Park West, were that there was no change. The
servant who save the information said the physi
cians had stated there was only a slight chance
MEMORIAL WINDOWS UNVEILED.
Three windows, after Hoffman's "Come Untfl
Me," "Behold. I Stand at the Door and Knock"
and the "Ascension," In memory of the Rev. Jacob
Snedlker Wyckoff and his wife, were unveiled, with
special musical services, at the Dutch Reformed
Church in Jamaica yesterday. The subject of the
sermon by the Rev. R. K. Wick was. "The Gospel
as Proclaimed by the Windows."
Burnett's Vanilla. Extract
is the best, and the best Is none too good for food and
drink. Insist on having Burnett's, Don't be cheated.
The surest and safest of Blood Purifiers Is Jayne's
Cryder, CVden. Plckford. Samuel.
Dlsbrow Rufus B. Pullman. Rev. Joseph.
Durand. Caroline. Randall. Nelson B.
Grtswold. John W. Russell. Jane C.
Marker, Joseph. Wai Mary A.
Krapp. Paul* yon K. Williams. Wlllam H.
Newman. Etnilie R Wood, Dennlstoun.
CRTDER Oi Thursday. January 2. Ocden Cryder. only
con of Duncan and Elizabeth Of Jen Cryder. in his 18th
year. Funeral service* at Grace Church. Broadway and
10ih-et.. Monday. January 6. at 10 a, m.
DISBROW— At Mount Vernen. N. V.. January *'*. 1002
Rufus B Dlsbrow. aged 35 years. Funeral services will
be held at the First Methodist Episcopal Church, Mount
Vernon. on Tuesday. January 7, at 3 o'clock p. m.
Dt'RAND — At her home. Maplewood. N. J.. on Sunday,
January 5, 1002. Caroline Durand, daughter of the late
lsh< r B. Durand. In the "ftth year of her age. Notice
of funeral hereafter.
GRISWOLD— Suddenly, at Chicago. 111., on January 2.
Jrhn Wool Griswold. son of the late Hon. John A.
Or is wold. Funeral services will be held Monday morn
ing. January 6, at 11 o'clock, at No. 75 lst-st-. Troy.
HARKER— Saturday. January 4. 1902, Joseph Harker.
Funeral service at his late residence. No. 210 Waverley
Place Monday evening. January 6, at 8 o'clock. In
terment at Mount Holly. N. J.. Tuesday.
KNAPP— On Sunday. January 8. 1602. Paula yon Kapff.
wife of Milton Knapp Relatives and friends are In
vited to attend funeral services at her late residence.
No 113 Rerasen-it.. Brooklyn. Tuesday evening. Janu
ary 7. at 8 o'clock. Interment private.
NEWMAN— At Montclalr. N. J.. January 5. 1902. Emllle
R.. wife of the late William J. Newman. Notice of
funeral hereafter. Baltimore and Londoa paper) plea»«
FICKFORD — On Sunday. January 5. 1902. Samuel Pick
ford Life Underwriter. Royal Arch and Scottish Rite
Mar-on, member of Sons of the Revolution. Funeral
services at his residence. No. 37 West 130th-»t., Tues
day evening. January 7. at 8 o'clock. Interment
Wednesday morning at Woodlawn.
PULLMAN — At Stamford, Conn.. Saturday, January 4,
lUO2. the Rev. Joseph Pullman. D. D., aged 62 years.
Funeral services will be held at the Methodist Episcopal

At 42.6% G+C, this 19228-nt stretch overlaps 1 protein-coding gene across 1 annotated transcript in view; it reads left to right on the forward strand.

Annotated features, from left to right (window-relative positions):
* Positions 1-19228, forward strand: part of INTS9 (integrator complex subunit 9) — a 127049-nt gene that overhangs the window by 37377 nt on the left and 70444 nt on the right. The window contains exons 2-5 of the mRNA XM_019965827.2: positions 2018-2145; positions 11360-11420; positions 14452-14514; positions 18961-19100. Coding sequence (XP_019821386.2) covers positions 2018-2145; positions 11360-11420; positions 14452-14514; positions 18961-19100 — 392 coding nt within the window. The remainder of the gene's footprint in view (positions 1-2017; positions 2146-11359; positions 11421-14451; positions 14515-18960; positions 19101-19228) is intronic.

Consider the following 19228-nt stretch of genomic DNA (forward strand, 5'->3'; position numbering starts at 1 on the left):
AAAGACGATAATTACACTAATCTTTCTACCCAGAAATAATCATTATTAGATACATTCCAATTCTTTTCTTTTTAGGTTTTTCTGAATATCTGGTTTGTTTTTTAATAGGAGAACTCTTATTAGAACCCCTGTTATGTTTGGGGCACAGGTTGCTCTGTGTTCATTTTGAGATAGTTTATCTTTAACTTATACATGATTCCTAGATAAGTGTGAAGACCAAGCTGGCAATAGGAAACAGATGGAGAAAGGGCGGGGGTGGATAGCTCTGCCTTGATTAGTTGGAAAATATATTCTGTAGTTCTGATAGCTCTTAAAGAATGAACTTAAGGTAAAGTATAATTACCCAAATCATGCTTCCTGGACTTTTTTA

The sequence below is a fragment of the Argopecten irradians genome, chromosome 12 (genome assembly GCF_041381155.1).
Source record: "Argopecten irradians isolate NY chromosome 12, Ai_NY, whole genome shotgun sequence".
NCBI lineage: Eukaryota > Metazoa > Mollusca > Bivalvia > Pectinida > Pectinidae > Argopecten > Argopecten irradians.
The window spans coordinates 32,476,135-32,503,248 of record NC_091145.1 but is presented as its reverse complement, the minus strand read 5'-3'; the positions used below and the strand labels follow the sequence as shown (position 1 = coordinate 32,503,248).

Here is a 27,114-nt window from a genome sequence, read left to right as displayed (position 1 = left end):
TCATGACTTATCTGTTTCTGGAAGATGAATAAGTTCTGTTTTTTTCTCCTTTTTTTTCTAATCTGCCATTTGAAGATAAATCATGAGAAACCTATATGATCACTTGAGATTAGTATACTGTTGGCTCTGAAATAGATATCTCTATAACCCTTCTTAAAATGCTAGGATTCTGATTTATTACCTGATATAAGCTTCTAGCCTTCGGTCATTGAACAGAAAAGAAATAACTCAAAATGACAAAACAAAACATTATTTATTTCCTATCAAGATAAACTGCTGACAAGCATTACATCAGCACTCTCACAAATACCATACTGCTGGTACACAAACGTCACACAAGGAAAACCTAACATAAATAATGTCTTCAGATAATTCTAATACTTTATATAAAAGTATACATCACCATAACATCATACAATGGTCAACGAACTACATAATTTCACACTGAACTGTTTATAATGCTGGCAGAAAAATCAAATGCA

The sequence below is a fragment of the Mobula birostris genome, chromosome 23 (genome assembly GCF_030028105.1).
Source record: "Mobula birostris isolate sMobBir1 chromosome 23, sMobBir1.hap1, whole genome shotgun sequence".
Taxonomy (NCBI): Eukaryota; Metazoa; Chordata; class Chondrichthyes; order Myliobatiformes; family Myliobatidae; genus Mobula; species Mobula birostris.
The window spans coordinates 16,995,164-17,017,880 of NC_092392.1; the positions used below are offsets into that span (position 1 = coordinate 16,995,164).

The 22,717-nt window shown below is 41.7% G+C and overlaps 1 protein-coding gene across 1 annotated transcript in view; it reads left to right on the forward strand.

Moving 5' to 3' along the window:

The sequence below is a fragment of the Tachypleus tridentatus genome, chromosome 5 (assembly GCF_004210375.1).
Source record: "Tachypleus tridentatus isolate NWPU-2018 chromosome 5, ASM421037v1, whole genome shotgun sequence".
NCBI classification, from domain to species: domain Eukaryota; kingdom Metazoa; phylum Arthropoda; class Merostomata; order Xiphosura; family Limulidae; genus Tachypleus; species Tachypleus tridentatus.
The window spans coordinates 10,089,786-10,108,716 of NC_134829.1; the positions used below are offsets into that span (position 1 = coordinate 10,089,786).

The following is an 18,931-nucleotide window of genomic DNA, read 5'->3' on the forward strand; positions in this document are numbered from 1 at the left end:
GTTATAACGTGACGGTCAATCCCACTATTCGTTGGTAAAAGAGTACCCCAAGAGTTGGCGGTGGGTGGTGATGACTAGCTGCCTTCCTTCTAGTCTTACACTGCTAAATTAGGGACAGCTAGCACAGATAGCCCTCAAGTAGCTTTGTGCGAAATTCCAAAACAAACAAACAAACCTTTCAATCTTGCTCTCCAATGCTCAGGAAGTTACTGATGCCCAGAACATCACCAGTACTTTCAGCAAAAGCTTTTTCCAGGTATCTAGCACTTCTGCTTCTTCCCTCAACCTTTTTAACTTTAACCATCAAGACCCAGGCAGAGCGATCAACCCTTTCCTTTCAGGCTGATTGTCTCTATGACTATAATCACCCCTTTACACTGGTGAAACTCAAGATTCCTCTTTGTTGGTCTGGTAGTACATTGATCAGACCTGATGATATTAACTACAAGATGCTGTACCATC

Church. Stamfotd. Conn.. Tuesday, January 7. at 1:30
p. m.. train leaving Grand Central Depot at 12:02.
RANDALL— At East Orange. N. J.. on January 2. I*o2.
Nelson B. Randall. D. D. Funeral services will be held
from the North Oranre Bactlst Church., Orange, on
Monday. January 6. at 3 p. m. Services and interment
at Gloversvllle. N. V.. on Tuesday.
RUSSELL— At her residence. No. 11 East OBth-st., of
pneumonia, on the Sth Inst., Jane C, widow of the late
Isaac D. Russell. in the. 83th year of her age. Notice
of funeral hereafter.
WAY— Fr!«ay. January 3. 1002. iTarr Amelia, w«» of
the late Thomas P. Way. In her SSth year. Funeral
aaiilces on Monday. Sth lnst.. at 3:30 p. m.. at he? late
residence. No. 249 Lexinfton-ave. Interment at «on
venlence of the family. •
■WILLIAMS— At his residence. No. 207 lTth-«.. Brooklyn,
January 3. 1902. William H. Williams. M. D.. In th«
SOth year of his age. It is requested that no flowers be
sent. Funeral services at his realdenceu^aui aary «. at
« p. m. SB
WOOD— At Inrlngton. January 8. Deanlstmxn Wood, of
typhoid fever. In the 51st rear of his ace- raaeral eer
rices at St. Barnabass Church, lrvingtoa. oat Monday
mormnar, on arrival of train leavtßa* Grand Central Sta
tion at 9:45 o'clock. «"««
Woodlaws Cemetery.— Handsome Granlta Hao»»-
Mark for sa.e; beautifully located; low price. E. Edassafl
Marks. 22» Hroadway.
*■•*»■•■». MEMORIAL "WIVDOWS
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direct, per * s. Ryniarn (mall must be directed "per
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THURSDAY— 7a. m for Brazil, per a. a. Wakefleld^ j
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SATURDAY. — At 5:30 a. m. for Argentine. Uruguay aa4]
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January til. for dispatch per a. a. Ventura.
Malls for Hawaii. China. Japan and Philippine Islands.
via San Francisco, close here daily at 8:30 p. m. up
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V. S. Postal Agency at Shanghai cannot be forwarded
via Canada). . ..
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Inclusive, for dispatch per * a. Australia.
Transpacific malls are forwarded to port of salllnc dally.
and the schedule of dosing is arranged on ta* mawiai j
tion of their uninterrupted overland 111— tßegiate*«a\
mail closes at op. m. previous day. • i
CORNELIUS VAN COTT. PostmaasA •
Postofnce. New-York. N. V.. January 3. 1902. ~~£. 1